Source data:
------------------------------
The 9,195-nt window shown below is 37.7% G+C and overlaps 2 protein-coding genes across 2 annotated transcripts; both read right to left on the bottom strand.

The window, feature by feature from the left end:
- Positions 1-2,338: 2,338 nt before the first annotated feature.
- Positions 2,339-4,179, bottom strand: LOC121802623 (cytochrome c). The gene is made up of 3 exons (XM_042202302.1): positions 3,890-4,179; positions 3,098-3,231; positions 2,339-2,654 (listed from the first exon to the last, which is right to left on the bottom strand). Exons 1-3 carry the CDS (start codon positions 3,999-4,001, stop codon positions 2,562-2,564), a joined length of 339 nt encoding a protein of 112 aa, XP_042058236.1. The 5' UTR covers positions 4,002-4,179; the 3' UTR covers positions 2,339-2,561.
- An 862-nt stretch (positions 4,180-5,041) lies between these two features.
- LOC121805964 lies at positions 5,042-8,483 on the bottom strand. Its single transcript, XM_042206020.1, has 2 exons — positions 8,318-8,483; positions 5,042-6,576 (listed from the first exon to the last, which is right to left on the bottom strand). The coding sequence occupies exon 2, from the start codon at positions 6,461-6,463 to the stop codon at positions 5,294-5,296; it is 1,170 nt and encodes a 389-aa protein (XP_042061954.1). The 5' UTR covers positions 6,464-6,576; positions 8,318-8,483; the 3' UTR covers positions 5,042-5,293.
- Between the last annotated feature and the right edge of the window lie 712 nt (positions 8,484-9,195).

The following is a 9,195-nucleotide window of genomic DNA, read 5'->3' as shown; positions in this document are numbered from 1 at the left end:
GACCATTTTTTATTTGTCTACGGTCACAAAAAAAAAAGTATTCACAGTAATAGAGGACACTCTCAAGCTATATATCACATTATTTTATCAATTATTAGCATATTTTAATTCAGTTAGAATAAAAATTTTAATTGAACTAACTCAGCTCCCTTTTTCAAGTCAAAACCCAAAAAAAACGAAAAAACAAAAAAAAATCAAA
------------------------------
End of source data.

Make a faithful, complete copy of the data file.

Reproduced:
The 9,195-nt window shown below is 37.7% G+C and overlaps 2 protein-coding genes across 2 annotated transcripts; both read right to left on the bottom strand.

The window, feature by feature from the left end:
- Positions 1-2,338: 2,338 nt before the first annotated feature.
- Positions 2,339-4,179, bottom strand: LOC121802623 (cytochrome c). The gene is made up of 3 exons (XM_042202302.1): positions 3,890-4,179; positions 3,098-3,231; positions 2,339-2,654 (listed from the first exon to the last, which is right to left on the bottom strand). Exons 1-3 carry the CDS (start codon positions 3,999-4,001, stop codon positions 2,562-2,564), a joined length of 339 nt encoding a protein of 112 aa, XP_042058236.1. The 5' UTR covers positions 4,002-4,179; the 3' UTR covers positions 2,339-2,561.
- An 862-nt stretch (positions 4,180-5,041) lies between these two features.
- LOC121805964 lies at positions 5,042-8,483 on the bottom strand. Its single transcript, XM_042206020.1, has 2 exons — positions 8,318-8,483; positions 5,042-6,576 (listed from the first exon to the last, which is right to left on the bottom strand). The coding sequence occupies exon 2, from the start codon at positions 6,461-6,463 to the stop codon at positions 5,294-5,296; it is 1,170 nt and encodes a 389-aa protein (XP_042061954.1). The 5' UTR covers positions 6,464-6,576; positions 8,318-8,483; the 3' UTR covers positions 5,042-5,293.
- Between the last annotated feature and the right edge of the window lie 712 nt (positions 8,484-9,195).

The following is a 9,195-nucleotide window of genomic DNA, read 5'->3' as shown; positions in this document are numbered from 1 at the left end:
GACCATTTTTTATTTGTCTACGGTCACAAAAAAAAAAGTATTCACAGTAATAGAGGACACTCTCAAGCTATATATCACATTATTTTATCAATTATTAGCATATTTTAATTCAGTTAGAATAAAAATTTTAATTGAACTAACTCAGCTCCCTTTTTCAAGTCAAAACCCAAAAAAAACGAAAAAACAAAAAAAAATCAAA